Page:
What Gluten Free Grains Can I Eat?

Published On January 24, 2014 | By Elise | Resources

      Even as someone who comes from a family with a history of coeliac disease, we are constantly learning about gluten free grains, seeds, flours, starches, derivatives, etc. For those of you new to gluten-free, you may be positively surprised that the number of gluten free grains and related foodstuffs outweighs the number of those that contain gluten! We hope that the below information can assist in highlighting different gluten-free and gluten-containing foodstuffs. Please note the below lists are in alphabetical order for ease of use.


  • Amaranth
  • Arrowroot
  • Buckwheat
  • Chia
  • Corn/Maize
  • Flour – amaranth, arrowroot, buckwheat, chestnut, chickpea (besan/garbanzo/gram), coconut, corn (pure), hemp, lentil, lupin, millet, pea, potato, quinoa, rice, sesame, soya, tapioca, teff, urid
  • Flour – mixed GF
  • Flour – nut meal alternatives (e.g. almond, hazelnut)
  • Legumes
  • LSA
  • Lupin
  • Millet
  • Polenta
  • Psyllium Husks
  • Quinoa
  • Rice
  • Sago
  • Sorghum
  • Starch (pure) – corn, potato, rice, tapioca
  • Tapioca
  • Teff


  • Barley
  • Bulgur
  • Cornflour, Wheaten
  • Couscous
  • Durum
  • Farro
  • Kumut
  • Malt
  • Oats*
  • Rye
  • Semolina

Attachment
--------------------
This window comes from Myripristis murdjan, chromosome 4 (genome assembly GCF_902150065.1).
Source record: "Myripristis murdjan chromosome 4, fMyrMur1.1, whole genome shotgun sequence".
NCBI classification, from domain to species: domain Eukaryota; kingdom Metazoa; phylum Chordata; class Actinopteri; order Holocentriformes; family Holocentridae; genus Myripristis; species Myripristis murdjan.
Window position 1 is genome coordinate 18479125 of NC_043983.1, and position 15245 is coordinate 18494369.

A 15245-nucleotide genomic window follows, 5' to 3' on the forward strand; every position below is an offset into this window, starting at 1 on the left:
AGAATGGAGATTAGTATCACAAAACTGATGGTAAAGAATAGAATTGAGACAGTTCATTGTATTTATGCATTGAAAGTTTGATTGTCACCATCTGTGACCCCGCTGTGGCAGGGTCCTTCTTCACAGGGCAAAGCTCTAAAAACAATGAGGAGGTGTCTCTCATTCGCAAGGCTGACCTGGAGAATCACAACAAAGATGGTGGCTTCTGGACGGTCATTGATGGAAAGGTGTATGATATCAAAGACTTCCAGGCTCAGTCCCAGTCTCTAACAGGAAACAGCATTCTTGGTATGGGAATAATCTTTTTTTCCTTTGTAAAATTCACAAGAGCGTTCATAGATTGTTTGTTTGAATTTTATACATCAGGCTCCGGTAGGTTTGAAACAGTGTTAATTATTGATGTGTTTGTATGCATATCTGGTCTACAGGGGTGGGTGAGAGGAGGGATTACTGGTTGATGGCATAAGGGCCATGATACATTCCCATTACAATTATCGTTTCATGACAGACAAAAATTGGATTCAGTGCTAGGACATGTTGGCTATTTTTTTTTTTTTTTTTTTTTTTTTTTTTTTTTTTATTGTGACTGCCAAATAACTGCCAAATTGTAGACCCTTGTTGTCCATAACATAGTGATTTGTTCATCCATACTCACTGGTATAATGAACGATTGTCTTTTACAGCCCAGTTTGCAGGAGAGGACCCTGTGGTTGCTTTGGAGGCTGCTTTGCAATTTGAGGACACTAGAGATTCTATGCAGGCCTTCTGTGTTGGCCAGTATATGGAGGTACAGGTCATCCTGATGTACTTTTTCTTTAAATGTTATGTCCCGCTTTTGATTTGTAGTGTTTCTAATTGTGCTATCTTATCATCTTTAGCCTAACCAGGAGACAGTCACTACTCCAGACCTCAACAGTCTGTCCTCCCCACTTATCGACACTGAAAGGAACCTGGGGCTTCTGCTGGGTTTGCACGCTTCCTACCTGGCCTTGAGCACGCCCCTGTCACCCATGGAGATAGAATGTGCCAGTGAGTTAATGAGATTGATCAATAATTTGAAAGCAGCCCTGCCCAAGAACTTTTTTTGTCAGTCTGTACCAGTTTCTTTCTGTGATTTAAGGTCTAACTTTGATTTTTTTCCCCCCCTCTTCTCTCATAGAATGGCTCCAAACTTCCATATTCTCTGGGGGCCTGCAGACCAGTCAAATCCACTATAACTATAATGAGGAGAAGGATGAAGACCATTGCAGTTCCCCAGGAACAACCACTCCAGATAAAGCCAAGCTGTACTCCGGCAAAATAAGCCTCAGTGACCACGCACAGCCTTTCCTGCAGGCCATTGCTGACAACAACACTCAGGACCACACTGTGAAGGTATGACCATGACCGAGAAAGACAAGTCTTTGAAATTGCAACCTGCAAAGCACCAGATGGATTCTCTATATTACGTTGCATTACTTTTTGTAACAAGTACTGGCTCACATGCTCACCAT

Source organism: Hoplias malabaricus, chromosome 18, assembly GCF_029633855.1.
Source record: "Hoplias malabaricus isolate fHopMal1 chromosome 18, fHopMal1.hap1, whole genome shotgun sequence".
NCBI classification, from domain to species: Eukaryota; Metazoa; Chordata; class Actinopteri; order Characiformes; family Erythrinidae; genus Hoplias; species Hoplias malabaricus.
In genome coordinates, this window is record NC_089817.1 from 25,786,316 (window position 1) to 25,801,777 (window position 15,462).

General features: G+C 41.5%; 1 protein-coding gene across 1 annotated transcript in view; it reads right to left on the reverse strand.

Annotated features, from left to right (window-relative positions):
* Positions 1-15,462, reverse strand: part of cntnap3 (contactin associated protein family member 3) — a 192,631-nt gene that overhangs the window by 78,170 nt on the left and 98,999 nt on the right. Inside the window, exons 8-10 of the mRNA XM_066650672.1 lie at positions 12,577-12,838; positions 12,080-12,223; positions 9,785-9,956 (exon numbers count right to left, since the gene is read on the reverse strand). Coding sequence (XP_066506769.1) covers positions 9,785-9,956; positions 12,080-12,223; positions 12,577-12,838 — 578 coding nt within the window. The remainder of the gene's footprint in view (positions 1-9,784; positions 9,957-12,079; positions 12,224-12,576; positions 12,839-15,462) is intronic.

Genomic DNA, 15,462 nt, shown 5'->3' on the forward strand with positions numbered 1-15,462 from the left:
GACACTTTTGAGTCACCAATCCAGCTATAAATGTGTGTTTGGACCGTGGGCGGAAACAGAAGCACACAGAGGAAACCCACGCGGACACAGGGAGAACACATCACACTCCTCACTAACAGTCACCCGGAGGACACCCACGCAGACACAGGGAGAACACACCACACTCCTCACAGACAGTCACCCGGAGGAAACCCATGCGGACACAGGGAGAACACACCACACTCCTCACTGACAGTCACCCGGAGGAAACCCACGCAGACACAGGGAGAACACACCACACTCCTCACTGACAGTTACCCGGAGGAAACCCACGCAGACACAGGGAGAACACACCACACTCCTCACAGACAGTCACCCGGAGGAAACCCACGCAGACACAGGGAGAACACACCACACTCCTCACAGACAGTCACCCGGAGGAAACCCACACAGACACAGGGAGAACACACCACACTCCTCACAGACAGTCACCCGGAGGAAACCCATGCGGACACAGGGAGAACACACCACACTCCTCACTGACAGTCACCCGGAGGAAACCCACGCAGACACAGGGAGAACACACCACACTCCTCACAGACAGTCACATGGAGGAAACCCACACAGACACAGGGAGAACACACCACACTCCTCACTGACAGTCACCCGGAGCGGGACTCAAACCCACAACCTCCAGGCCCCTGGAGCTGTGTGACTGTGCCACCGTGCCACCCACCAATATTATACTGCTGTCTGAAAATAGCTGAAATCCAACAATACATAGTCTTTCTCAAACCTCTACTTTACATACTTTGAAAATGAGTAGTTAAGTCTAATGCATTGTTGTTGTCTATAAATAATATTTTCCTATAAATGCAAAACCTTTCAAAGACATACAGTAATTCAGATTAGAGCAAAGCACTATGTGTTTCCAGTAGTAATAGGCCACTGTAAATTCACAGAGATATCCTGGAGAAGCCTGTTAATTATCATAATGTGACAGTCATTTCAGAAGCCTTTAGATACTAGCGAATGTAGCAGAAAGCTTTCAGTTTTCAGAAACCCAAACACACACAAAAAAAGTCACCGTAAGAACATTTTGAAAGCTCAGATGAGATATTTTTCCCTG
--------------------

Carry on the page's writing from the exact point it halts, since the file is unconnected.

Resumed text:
• Spelt/Dinkel
  • Triticale
  • Wheat
  • Wheat starch

     *Traditionally, oats contain gluten, but some literature on this topic suggests that some people who follow a gluten-free diet can tolerate oats. Coeliac Australia suggests that those people on a gluten-free diet do not consume oats – for further information, click here.

Attention! These lists are by no means a substitute for medical advice – speak with your doctor or healthcare professional to understand what can and cannot be consumed on a gluten-free diet. Similarly, just as with any gluten-free product, the labelling and packaging should be checked carefully EVERY time food is purchased to ensure it is gluten-free.

About The Author

- Hello! I'm Elise, the creator of Gluten Is The Devil. I want to show the world that following a gluten-free diet does not mean missing out on beautiful, nutritious, flavoursome food. I'm here to share my gluten-free recipes and ramblings with the world. Happy gluten-free eating!

4 Responses to What Gluten Free Grains Can I Eat?

  1. James says:

    Thank you, this really is a great list of grains and I love your site! This was a huge struggle for me at first and figuring these out is so crucial. It’s tough to find such a comprehensive list so thanks for spending the time putting it together.

    • Elise says:

      We are rapt to get your feedback, James, thanks for taking the time to reply. All the best with your gluten-free cooking!

  2. Anne says:

    Some flours may be contaminated with gluten when milled, or during production, distribution and packaging. It may not say this on the label, for example, in the UK, pease meal, chestnut flour, buckwheat flour,sorghum flour, some gram flours. You may need to ask the manufacturer to be sure, or source one that guarantees it is gluten free, usually at extra cost! Contamination declarations are voluntary in the UK, which is I think an area that needs attention by the legislators.

    • Elise says:

      Hi Anne, Thanks so much for your comment. It is very interesting to learn about the difference between countries re: legislation around gluten-free food labelling, so we really appreciate you taking the time to comment. We’d love to hear any further progress around labelling in the UK. All the best to you!

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